More often than not, the hallmark of a leadership change is a shift in a company or organization’s agenda. But that’s not the case for Gary O. Inman, DMD. As he takes up his 1-year term as president of the American Association of Orthodontists (AAO) at the Annual Session in Los Angeles, he is committed to shepherding the association’s current 5-year strategic plan. The plan, implemented just last year, “specifies goals and objectives to promote and defend the specialty, to engage and delight members, and to drive transformation and innovation, built on strategic initiatives such as public and member communications, advocacy and unity, and discovery and innovation,” according to the association.
“[Dr Brent Larson, DDS, MS, the outgoing AAO president], made the strategic plan his priority [for his term]. It makes no sense for me to come in with a different agenda because we’re moving into year two,” says Inman, a graduate of the University of Louisville, and a firm advocate of the direction in which the strategic plan takes the association.
But that’s not to say that Inman, who has a three-office practice with his eldest son Greg K. Inman, DMD, and former patient, Thomas M. Baldwin, DMD, in the Elizabethtown, Ky, region, doesn’t have goals for his term. He plans to foster the association’s commitment to innovation. “We’re positioning for 2019-2020 to really make this a great year of innovations. We have incredibly bright people around the country, and it’s amazing to me how different and innovative they can be. I couldn’t be more excited,” says Inman.
As he sees it, much of the innovation shaping the profession is a result of the steady influx of new technologies, and how this is molding the next generation of orthodontists. While only 10% to 15% of members report using the latest CBCT or scanning technology in their practices, according to Inman, orthodontic programs around the country are using it and teaching tomorrow’s orthodontists how to practice with it. As Inman sees it, this will significantly change the profession’s engagement with technology. “New residents as they graduate will be versed in this type of technology. That’s a great innovative area,” he says.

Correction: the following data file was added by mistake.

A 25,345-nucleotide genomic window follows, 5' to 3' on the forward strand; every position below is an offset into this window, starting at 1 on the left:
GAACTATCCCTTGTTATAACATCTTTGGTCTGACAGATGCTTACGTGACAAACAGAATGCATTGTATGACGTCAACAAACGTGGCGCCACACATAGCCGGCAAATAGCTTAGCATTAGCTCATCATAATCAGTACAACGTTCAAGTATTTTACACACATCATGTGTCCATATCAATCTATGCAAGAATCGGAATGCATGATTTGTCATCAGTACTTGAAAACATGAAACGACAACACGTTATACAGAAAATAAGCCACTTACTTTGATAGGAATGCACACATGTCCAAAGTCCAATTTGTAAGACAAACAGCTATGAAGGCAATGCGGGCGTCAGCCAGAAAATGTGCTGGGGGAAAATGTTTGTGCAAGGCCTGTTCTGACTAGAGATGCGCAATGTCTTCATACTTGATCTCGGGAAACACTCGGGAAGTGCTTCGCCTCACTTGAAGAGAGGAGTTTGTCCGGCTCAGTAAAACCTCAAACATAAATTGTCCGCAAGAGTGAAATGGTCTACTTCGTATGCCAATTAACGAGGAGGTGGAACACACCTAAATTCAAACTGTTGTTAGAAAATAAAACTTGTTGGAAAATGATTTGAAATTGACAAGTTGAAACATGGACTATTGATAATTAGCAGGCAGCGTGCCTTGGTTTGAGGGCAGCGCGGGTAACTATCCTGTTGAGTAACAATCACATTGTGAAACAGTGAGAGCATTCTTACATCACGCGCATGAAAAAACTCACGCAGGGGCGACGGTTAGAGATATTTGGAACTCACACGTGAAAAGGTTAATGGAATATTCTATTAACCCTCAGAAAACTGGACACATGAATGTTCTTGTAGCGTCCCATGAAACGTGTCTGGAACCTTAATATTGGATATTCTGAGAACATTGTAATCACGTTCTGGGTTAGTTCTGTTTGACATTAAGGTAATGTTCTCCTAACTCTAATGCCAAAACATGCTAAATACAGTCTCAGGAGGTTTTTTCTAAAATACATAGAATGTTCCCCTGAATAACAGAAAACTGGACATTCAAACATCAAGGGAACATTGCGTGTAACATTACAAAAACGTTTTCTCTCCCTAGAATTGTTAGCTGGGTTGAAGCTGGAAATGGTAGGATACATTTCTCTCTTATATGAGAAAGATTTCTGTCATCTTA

The AAO, according to Inman, is focused on efforts to partner with innovators—and to encourage their work. The association recently launched its Ortho Innovators Contest which asked members to submit their innovative orthodontic ideas—whether it’s a better way to manage a practice, a new marketing approach, or a product that could revolutionize orthodontic treatment. Contestants submitted their “elevator pitches” to the AAO’s Committee on Technology, which will select one winner to receive a $5,000 award and special recognition at the AAO Annual Session in Los Angeles. Inman hopes the contest will generate interest from individuals or companies that may be looking for ideas in which to invest.
The contest, an initiative by Larson, is an example of the commitment to fostering innovation that Inman wants to see from the AAO. “I think it’s good that we make investments in our members and try to help them succeed,” says Inman. “I spoke with a couple of residents at UCLA last fall and they’re just tickled. They were so excited because they are going to get to showcase some of their work.”
Inman, who is the trustee liaison for the AAO’s Council on New and Younger Members, considers himself a champion of the younger members. He is thrilled that the AAO is striving to better engage with them, pointing to the inclusion of a new and younger member to the Board of Trustees. “This is huge. There was no chance when I was younger that I would have ever gotten to sit on the Board of Trustees and actually give my opinion. It’s happening now and it’s making [the AAO] even better,” says Inman who got his start in leadership with the Southern Association of Orthodontists in the 1980s, and served as president in 2002.
As Inman puts it, “Orthodontics isn’t changing. It’s changed.” Whether you’re talking about the impact of technology, the needs of new and younger members, including how student debt is shaping their career trajectory, or the role of women in the association’s leadership, the AAO has to not only keep up, but lead.
Inman points to the fact that 30% of practicing orthodontists and 50% of residents are now female; yet, women are disproportionately underrepresented in the AAO leadership. “That has got to change,” says Inman, who points to the association’s Women in Orthodontics Task Force as well as the work of its new CEO, Lynne Thomas Gordon, who has been meeting with the constituent organizations on a routine basis to help foster efforts to encourage more women to take on leadership positions.
“As I’ve talked to the different constituents, I’ve referred to [the association] as the ‘New AAO.’ We’ve made so many changes and so many tweaks. The AAO has been great for a long time. My entire career, the AAO has been the association, the flagship for sure. But times have changed, and it’s time to change with it. You can’t always do what you did. So that’s where we’re going and I think we’re headed in the right direction,” says Inman. OP